Sunday, June 12, 2016

The New Yorker

American Muslims in Mourning
By Robin Wright  June 12, 2016

Hena Khan, the author of best-selling children’s books, thought Muhammad Ali’s funeral on Friday was going to be a turning point for American Muslins. “Ali spent his life trying to show the real Islam—battling Islamophobia even as he battled Parkinson’s disease. That’s what was highlighted after he died,” she told me this weekend. “It was nice to feel proud—and to see people saying ‘Allahu Akbar’ interpreted in a positive way.”

On Saturday, Khan was herself honored for the publication of “It’s Ramadan, Curious George,” a groundbreaking new book that also tries to span the cultural chasm for a new generation. The Diyanet Center of America packed its auditorium with kids and their parents to hear Khan read from her book. In this latest spin-off, the mischievous simian learns from his friend Kareem about the sacred Muslim month of fasting, good deeds, contemplation, and evening feasts. 

At the end of Khan’s reading, a teen-ager dressed as Curious George raced down the aisles, onto the stage, and fist-bumped Khan. The kids went wild. “It was a weekend of hope and feeling inspired,” Khan told me. “It was a time of reaffirmation,” especially during the first week of Ramadan.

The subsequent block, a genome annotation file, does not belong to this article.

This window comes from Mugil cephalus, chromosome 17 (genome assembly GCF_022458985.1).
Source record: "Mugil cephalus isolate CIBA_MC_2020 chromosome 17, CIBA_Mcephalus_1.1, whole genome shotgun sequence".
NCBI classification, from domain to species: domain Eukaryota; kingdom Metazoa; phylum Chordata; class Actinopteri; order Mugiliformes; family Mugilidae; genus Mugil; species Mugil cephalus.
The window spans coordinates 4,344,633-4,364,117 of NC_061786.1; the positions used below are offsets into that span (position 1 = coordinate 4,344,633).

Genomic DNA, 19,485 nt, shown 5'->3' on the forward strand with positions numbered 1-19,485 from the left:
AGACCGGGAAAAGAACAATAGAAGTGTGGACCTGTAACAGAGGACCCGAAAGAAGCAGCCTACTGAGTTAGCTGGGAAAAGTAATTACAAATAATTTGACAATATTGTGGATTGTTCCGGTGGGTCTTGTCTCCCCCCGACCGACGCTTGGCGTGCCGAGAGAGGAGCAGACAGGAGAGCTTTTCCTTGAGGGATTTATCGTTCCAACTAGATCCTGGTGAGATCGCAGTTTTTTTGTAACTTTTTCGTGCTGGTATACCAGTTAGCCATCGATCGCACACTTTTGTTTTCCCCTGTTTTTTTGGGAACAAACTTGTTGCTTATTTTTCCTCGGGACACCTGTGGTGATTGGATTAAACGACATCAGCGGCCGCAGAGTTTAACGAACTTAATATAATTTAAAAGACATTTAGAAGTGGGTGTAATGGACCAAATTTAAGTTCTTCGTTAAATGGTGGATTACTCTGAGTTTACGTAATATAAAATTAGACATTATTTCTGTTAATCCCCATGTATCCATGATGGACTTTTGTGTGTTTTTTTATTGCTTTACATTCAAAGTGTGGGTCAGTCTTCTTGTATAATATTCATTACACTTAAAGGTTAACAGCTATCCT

On Sunday, Khan woke up and, as is her habit, checked the news on her cell phone before waking her family. It was consumed with the killings at Pulse, the gay nightclub in Orlando, Florida. “First it was twenty people, then fifty,” she told me. “I thought, Not another shooting! When is this going to stop? This is insanity.

“Then I saw the name,” Khan said, her voice choking back sobs. Read on...

http://www.newyorker.com/news/news-desk/the-orlando-shootings-and-american-muslims

Friday, May 20, 2016

The New Yorker

Presidential Swag and the Gift Horse
Robin Wright  May 20, 2016
In 1862, Abraham Lincoln wrote to King Mongkut, of Siam (the “King and I” king), to gently reject his gift of “a supply of elephants” with which to populate America’s forests.“ This Government would not hesitate to avail itself of so generous an offer if the object were one which could be made practically useful,” Lincoln wrote. “Our political jurisdiction, however, does not reach a latitude so low as to favor the multiplication of the elephant, and steam on land, as well as on water, has been our best and most efficient agent of transportation.”

Lincoln could not legally accept the elephants, in any case. The Founding Fathers were sufficiently concerned about foreign corruption of their young democracy that they enshrined a ban, in Article I of the Constitution, on U.S. officials accepting “any present, Emolument, Office, or Title, of any kind whatever, from any King, Prince, or foreign State.” George H.W. Bush faced a similar dilemma when the President of Indonesia with a flesh-eating Komodo dragon. The present—not a good match for Millie, the First Dog—ended up at the Cincinnati Zoo, where he more than thirty little Komodo dragons. 

For President Obama, the most famous gift was to the youngest recipient. Read on....



Thursday, May 12, 2016

The New Yorker

What the Pope Saw at Hiroshima
By Robin Wright  May 12, 2016